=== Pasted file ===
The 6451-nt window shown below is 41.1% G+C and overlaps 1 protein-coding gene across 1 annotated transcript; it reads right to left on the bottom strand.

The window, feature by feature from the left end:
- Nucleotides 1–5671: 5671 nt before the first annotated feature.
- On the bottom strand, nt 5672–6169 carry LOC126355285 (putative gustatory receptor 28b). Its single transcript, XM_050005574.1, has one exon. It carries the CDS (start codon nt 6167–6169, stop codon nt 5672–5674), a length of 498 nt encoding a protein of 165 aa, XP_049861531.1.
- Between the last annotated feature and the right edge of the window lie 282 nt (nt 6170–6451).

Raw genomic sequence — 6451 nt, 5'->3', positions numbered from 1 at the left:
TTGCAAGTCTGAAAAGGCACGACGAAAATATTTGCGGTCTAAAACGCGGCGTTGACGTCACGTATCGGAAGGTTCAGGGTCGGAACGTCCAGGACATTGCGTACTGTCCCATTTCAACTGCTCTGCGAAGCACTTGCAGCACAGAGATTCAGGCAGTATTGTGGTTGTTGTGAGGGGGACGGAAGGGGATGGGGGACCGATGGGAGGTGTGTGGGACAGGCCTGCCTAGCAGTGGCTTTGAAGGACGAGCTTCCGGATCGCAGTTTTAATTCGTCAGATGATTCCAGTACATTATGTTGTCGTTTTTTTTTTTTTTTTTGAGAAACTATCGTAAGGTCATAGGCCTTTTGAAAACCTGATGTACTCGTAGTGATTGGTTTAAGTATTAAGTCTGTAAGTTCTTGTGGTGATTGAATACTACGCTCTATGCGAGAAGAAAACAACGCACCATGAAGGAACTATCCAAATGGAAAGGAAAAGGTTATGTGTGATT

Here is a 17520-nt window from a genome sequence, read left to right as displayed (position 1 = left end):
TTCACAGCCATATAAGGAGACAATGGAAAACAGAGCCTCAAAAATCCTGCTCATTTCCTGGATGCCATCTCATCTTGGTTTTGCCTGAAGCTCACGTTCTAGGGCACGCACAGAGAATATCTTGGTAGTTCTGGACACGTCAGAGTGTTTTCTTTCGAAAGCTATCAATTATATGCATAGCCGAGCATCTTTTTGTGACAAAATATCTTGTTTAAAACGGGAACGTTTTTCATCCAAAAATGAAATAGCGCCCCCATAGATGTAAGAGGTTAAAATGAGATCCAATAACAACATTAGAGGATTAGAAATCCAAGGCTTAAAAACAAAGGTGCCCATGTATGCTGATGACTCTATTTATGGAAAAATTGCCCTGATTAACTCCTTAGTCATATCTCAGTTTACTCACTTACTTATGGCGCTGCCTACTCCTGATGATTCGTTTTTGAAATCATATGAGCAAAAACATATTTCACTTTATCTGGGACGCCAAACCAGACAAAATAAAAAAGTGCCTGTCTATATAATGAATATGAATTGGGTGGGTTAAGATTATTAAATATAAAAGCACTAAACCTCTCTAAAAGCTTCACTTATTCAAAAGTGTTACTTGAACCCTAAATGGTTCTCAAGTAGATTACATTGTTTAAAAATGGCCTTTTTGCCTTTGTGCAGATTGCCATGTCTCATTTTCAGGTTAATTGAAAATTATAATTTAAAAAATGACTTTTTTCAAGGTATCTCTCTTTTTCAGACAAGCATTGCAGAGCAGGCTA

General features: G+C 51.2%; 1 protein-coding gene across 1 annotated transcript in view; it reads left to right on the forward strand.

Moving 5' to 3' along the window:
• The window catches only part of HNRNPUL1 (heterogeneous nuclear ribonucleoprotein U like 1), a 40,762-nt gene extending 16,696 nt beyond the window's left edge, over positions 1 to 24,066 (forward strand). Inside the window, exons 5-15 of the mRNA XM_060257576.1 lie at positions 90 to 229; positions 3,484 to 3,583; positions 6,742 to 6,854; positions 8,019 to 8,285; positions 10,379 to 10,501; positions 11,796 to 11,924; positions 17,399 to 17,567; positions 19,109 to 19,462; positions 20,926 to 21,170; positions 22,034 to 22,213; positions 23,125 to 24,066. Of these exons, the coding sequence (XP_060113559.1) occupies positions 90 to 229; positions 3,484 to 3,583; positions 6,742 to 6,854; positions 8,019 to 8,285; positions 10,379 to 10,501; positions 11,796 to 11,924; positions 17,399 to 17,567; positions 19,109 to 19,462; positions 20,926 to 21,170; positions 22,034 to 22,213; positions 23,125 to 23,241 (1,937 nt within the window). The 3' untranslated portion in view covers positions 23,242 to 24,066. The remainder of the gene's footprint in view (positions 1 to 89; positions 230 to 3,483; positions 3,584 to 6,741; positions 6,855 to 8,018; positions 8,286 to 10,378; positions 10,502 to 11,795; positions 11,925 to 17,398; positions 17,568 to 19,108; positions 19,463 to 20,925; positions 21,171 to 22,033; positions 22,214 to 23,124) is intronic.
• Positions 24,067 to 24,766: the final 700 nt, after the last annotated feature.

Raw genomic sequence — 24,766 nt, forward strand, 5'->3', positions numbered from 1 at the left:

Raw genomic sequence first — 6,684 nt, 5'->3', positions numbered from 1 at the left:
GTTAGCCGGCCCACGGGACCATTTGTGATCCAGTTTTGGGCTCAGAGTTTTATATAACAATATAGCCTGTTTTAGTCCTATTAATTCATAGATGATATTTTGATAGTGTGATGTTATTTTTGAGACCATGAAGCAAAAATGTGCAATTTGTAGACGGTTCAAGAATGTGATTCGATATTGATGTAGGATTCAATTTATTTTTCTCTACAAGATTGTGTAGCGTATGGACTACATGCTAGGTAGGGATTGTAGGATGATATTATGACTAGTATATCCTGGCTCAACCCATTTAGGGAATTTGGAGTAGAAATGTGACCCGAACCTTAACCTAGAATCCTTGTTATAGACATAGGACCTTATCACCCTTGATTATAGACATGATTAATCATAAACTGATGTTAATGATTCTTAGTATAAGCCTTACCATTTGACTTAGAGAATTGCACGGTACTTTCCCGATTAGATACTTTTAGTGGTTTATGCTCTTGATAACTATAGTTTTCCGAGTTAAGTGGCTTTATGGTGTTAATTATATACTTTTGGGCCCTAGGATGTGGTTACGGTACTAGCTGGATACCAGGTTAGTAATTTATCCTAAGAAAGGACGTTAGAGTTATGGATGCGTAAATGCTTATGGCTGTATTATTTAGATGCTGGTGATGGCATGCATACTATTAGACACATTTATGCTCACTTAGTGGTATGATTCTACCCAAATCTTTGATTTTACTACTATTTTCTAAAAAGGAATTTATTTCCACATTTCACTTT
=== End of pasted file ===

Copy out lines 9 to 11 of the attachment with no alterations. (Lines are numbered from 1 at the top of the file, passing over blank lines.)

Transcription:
TTCACAGCCATATAAGGAGACAATGGAAAACAGAGCCTCAAAAATCCTGCTCATTTCCTGGATGCCATCTCATCTTGGTTTTGCCTGAAGCTCACGTTCTAGGGCACGCACAGAGAATATCTTGGTAGTTCTGGACACGTCAGAGTGTTTTCTTTCGAAAGCTATCAATTATATGCATAGCCGAGCATCTTTTTGTGACAAAATATCTTGTTTAAAACGGGAACGTTTTTCATCCAAAAATGAAATAGCGCCCCCATAGATGTAAGAGGTTAAAATGAGATCCAATAACAACATTAGAGGATTAGAAATCCAAGGCTTAAAAACAAAGGTGCCCATGTATGCTGATGACTCTATTTATGGAAAAATTGCCCTGATTAACTCCTTAGTCATATCTCAGTTTACTCACTTACTTATGGCGCTGCCTACTCCTGATGATTCGTTTTTGAAATCATATGAGCAAAAACATATTTCACTTTATCTGGGACGCCAAACCAGACAAAATAAAAAAGTGCCTGTCTATATAATGAATATGAATTGGGTGGGTTAAGATTATTAAATATAAAAGCACTAAACCTCTCTAAAAGCTTCACTTATTCAAAAGTGTTACTTGAACCCTAAATGGTTCTCAAGTAGATTACATTGTTTAAAAATGGCCTTTTTGCCTTTGTGCAGATTGCCATGTCTCATTTTCAGGTTAATTGAAAATTATAATTTAAAAAATGACTTTTTTCAAGGTATCTCTCTTTTTCAGACAAGCATTGCAGAGCAGGCTA

General features: G+C 51.2%; 1 protein-coding gene across 1 annotated transcript in view; it reads left to right on the forward strand.

Moving 5' to 3' along the window: